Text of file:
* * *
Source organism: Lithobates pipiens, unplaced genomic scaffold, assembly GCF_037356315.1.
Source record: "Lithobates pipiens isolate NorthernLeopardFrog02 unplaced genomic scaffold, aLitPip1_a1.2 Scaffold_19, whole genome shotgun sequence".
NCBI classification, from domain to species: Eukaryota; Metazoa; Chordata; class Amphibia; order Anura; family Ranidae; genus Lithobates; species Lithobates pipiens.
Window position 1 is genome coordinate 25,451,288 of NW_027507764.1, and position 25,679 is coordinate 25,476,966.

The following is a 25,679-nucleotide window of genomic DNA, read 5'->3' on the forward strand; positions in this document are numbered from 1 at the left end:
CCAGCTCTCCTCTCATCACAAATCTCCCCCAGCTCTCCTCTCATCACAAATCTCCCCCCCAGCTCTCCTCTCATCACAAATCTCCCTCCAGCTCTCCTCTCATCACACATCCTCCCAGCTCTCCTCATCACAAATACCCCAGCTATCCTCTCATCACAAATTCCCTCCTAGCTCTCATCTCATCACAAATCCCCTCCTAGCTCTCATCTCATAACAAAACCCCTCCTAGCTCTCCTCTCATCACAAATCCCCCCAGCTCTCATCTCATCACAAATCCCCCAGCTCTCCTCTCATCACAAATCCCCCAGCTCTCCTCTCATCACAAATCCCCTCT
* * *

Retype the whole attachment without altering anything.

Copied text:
Source organism: Lithobates pipiens, unplaced genomic scaffold, assembly GCF_037356315.1.
Source record: "Lithobates pipiens isolate NorthernLeopardFrog02 unplaced genomic scaffold, aLitPip1_a1.2 Scaffold_19, whole genome shotgun sequence".
NCBI classification, from domain to species: Eukaryota; Metazoa; Chordata; class Amphibia; order Anura; family Ranidae; genus Lithobates; species Lithobates pipiens.
Window position 1 is genome coordinate 25,451,288 of NW_027507764.1, and position 25,679 is coordinate 25,476,966.

The following is a 25,679-nucleotide window of genomic DNA, read 5'->3' on the forward strand; positions in this document are numbered from 1 at the left end:
CCAGCTCTCCTCTCATCACAAATCTCCCCCAGCTCTCCTCTCATCACAAATCTCCCCCCCAGCTCTCCTCTCATCACAAATCTCCCTCCAGCTCTCCTCTCATCACACATCCTCCCAGCTCTCCTCATCACAAATACCCCAGCTATCCTCTCATCACAAATTCCCTCCTAGCTCTCATCTCATCACAAATCCCCTCCTAGCTCTCATCTCATAACAAAACCCCTCCTAGCTCTCCTCTCATCACAAATCCCCCCAGCTCTCATCTCATCACAAATCCCCCAGCTCTCCTCTCATCACAAATCCCCCAGCTCTCCTCTCATCACAAATCCCCTCT